Take the 2-minute tour ×
Physics Stack Exchange is a question and answer site for active researchers, academics and students of physics. It's 100% free, no registration required.

Why do you see half of the moon when you can see both the sun and the moon from earth at the same time on some days?

share|improve this question

closed as unclear what you're asking by Dilaton, Emilio Pisanty, Chris White, Waffle's Crazy Peanut, Qmechanic Aug 27 '13 at 7:13

Please clarify your specific problem or add additional details to highlight exactly what you need. As it's currently written, it’s hard to tell exactly what you're asking. See the How to Ask page for help clarifying this question.If this question can be reworded to fit the rules in the help center, please edit the question.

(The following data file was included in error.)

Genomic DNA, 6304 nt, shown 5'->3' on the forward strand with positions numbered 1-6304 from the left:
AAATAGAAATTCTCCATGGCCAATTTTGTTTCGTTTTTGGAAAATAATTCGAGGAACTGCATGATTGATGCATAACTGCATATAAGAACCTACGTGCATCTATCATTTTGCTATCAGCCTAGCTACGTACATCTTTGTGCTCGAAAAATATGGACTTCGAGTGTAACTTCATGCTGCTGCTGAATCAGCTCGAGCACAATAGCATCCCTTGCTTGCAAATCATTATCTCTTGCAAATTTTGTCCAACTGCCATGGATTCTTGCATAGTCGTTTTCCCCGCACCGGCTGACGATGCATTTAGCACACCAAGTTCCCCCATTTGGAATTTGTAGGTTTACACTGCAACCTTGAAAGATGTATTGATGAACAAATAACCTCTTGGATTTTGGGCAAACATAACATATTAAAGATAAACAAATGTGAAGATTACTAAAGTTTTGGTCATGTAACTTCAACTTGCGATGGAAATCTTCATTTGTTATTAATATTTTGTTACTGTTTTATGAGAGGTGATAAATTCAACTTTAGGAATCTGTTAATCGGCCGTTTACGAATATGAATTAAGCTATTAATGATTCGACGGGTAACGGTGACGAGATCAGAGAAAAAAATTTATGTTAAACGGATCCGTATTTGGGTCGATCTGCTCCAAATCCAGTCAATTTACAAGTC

Are you sure its exactly half. I have seen thin crescents in the evening(4-5 pm) when the sun is high enough. –  udiboy1209 Aug 24 '13 at 12:32
    
possible duplicate of Why does the moon face earth with the same side? –  hwlau Aug 24 '13 at 17:16
add comment

1 Answer 1

enter image description here

You see, if you're standing at the south part of the earth in this picture you can only see half the moon, also called a crescent moon, because the part that you can not see is facing the oppsite direction of the sun, therefore not receiving any sunlight.

You don't always see exactly half, sometimes you only see a thin strip of the moon, google for "crescent moon" and you'll see what I mean.

share|improve this answer
    
out of scale, of course :-) –  Jan Dvorak Aug 24 '13 at 17:02
    
@JohnRennie The thing you said is simply not true; unless by day you mean at noon. –  Ali Aug 24 '13 at 17:16
    
@Ali: oops, yes, that was posted in excessive haste :-( –  John Rennie Aug 25 '13 at 10:15
add comment

Not the answer you're looking for? Browse other questions tagged or ask your own question.